This Russian unit is being blamed for downing Malaysian Flight MH17


A missile that brought down Malaysia Airlines Flight 17 in eastern Ukraine in 2014 was sacked from a launcher belonging to Russia's 53rd anti-aircraft missile brigade, investigators said Thursday.

Worldwide investigators say a Russian convoy carried Buk missile into Ukraine before shooting down Malaysia Airlines Flight 17; Benjamin Hall reports.

On Thursday, the team in charge of the investigation said that the Buk missile which hit the passenger plane had come from a unit of the Russian army stationed in Kursk.

As is known, Boeing 777 of Malaysian Airlines, flight MH17 was on its way from Amsterdam to Kuala-Lumpur, when it crashed in the militant-held area of Donetsk region in July 2014.

But the global investigative team said that its findings stood independently and that it possessed additional information to buttress its conclusions that it would announce only in eventual courtroom proceedings.

"All the vehicles in a convoy carrying the missile were part of the Russian armed forces", he said. In 2014, Russian troops and hardware were introduced at key moments to back pro-Russia separatists fighting against Ukrainian government troops.

The team had previously said the missile was a Russian-made "Buk" that was sacked from an eastern Ukrainian community under the control of pro-Russian rebels. The Bellingcat report used pictures and data from open sources, showing the Buk system on both sides of the border and claiming it was the same.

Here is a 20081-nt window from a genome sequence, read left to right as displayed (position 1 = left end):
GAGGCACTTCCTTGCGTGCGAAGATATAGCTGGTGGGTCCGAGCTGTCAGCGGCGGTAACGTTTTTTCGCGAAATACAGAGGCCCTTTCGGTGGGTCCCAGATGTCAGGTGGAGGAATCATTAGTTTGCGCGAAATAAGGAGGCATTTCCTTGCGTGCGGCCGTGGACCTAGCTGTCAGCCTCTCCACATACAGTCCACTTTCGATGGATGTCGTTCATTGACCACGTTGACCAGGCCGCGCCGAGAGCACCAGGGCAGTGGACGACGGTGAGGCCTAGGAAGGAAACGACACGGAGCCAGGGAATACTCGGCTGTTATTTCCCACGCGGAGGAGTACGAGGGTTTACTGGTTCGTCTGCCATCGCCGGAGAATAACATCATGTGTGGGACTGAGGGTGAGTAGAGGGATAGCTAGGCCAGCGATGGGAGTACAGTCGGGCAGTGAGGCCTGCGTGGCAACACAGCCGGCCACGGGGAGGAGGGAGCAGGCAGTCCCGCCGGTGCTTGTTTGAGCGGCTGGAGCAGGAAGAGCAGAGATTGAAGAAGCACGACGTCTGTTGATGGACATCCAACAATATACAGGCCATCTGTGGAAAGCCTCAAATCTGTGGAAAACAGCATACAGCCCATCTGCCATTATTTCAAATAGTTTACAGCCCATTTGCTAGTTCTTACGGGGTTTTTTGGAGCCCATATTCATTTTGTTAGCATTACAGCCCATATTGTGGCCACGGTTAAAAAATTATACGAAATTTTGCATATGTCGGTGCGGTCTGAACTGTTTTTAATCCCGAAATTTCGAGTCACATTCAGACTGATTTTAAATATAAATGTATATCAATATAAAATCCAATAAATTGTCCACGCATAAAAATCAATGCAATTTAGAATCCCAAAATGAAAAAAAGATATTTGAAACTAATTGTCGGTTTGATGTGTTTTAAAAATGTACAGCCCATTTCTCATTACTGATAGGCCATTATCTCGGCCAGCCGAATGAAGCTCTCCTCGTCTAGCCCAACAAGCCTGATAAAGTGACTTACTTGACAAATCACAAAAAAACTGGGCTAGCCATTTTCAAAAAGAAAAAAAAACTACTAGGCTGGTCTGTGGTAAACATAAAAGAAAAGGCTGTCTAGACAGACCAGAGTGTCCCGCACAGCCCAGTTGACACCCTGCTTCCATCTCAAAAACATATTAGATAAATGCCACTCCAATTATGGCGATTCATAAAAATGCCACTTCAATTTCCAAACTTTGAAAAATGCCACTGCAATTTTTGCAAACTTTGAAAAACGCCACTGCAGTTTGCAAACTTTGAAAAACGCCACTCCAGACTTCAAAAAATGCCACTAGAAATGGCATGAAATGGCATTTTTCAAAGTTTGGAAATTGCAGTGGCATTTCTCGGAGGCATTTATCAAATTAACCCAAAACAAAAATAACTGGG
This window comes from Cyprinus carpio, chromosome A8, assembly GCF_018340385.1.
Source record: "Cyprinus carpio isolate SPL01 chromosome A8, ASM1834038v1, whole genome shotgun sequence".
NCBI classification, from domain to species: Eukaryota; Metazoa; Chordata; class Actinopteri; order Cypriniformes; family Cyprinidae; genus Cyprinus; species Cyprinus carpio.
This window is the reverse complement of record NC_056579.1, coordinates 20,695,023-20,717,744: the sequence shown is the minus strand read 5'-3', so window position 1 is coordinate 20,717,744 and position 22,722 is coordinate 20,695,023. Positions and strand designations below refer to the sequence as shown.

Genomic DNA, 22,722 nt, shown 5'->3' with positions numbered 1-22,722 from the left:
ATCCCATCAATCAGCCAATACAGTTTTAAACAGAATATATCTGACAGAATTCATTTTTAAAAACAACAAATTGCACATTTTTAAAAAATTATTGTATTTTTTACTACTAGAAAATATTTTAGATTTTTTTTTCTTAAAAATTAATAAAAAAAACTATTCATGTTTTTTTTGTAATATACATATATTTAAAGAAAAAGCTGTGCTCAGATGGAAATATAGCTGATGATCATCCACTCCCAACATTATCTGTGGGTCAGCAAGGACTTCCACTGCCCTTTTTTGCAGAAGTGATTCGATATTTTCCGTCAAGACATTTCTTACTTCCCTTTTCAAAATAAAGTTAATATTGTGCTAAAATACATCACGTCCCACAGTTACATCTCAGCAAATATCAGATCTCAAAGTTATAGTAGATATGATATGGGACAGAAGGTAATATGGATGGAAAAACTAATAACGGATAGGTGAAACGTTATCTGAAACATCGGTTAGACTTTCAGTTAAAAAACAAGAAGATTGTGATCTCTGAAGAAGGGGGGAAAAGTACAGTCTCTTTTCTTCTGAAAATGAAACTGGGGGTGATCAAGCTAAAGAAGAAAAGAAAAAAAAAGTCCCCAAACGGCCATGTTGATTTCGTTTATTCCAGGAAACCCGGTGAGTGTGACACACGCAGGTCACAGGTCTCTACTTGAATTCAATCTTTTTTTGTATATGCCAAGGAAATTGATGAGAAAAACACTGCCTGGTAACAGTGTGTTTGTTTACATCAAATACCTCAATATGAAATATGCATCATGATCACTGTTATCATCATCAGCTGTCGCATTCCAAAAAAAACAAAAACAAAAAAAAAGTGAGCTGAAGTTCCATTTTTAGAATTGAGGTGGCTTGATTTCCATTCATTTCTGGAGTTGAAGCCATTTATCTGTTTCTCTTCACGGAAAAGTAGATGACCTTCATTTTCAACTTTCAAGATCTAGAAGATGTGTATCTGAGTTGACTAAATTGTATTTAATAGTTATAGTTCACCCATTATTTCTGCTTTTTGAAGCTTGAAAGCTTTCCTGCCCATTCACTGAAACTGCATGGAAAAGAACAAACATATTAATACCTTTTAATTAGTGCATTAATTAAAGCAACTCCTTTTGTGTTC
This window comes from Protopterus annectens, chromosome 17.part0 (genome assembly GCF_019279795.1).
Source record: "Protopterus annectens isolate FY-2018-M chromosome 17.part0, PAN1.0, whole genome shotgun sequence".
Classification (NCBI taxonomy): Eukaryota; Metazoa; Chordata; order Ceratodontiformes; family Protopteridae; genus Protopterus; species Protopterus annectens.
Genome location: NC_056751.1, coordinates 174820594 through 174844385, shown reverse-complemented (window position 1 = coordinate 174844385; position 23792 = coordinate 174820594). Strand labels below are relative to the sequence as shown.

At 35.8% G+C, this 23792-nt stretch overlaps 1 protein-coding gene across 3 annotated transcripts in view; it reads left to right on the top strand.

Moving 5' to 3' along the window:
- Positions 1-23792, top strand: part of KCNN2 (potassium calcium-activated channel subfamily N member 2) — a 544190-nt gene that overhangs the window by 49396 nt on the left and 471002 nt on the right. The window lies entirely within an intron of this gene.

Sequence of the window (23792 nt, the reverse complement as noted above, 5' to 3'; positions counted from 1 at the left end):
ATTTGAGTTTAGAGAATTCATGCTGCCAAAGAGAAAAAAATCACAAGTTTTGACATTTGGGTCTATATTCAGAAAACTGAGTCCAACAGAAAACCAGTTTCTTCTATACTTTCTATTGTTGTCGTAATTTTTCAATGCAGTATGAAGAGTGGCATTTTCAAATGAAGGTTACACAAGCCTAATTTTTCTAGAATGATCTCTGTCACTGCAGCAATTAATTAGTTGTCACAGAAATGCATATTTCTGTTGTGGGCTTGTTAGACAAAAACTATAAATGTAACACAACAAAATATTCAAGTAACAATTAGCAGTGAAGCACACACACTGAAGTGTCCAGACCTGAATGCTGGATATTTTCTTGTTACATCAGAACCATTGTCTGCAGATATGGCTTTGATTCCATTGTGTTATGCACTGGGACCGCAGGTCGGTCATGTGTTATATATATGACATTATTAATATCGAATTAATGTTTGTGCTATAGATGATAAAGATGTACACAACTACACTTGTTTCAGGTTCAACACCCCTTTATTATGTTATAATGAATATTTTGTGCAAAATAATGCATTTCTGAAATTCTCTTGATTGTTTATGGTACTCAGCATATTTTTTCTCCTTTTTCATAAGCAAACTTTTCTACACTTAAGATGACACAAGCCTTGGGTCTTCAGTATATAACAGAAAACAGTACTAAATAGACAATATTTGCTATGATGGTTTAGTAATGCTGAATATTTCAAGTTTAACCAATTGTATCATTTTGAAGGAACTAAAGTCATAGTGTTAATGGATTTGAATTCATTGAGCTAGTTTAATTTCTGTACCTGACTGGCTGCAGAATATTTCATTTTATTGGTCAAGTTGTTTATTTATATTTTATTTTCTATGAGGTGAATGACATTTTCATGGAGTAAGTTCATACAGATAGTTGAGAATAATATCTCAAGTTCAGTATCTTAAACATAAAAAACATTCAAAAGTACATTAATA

The blaming of a Russian military group for the tragedy comes as investigators made a public appeal for more information about what happened.

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The question of whether members of the 53rd Brigade were actively involved in the downing of the plane remains under investigation, he said.

JIT - which includes officials from the Netherlands, Australia, Belgium, Malaysia and Ukraine - said its conclusion confirms the previous findings of investigation collective Bellingcat.

Team of global investigators confirms previous findings on cause of 2014 Malaysian Airlines crash.

He added the JIT was now in the "last phase of the investigation", but he could not say then when the case would ultimately come to court, although any case would be tried in the Netherlands, he added, as the vast majority of the 298 people onboard the aircraft were Dutch.

Chief prosecutor Fred Westerbeke said investigators still have a lot of work to do and were not ready to publicly identify individual suspects.

The Kremlin has repeatedly denied that its forces were involved. Dutch investigator Wilbert Paulissen said on Thursday the team "ascertained that the Buk missile has a number of unique characteristics".

It said it had "irrefutable evidence" that the missile had been brought in from Russian territory and fired from a field controlled by pro-Russian fighters.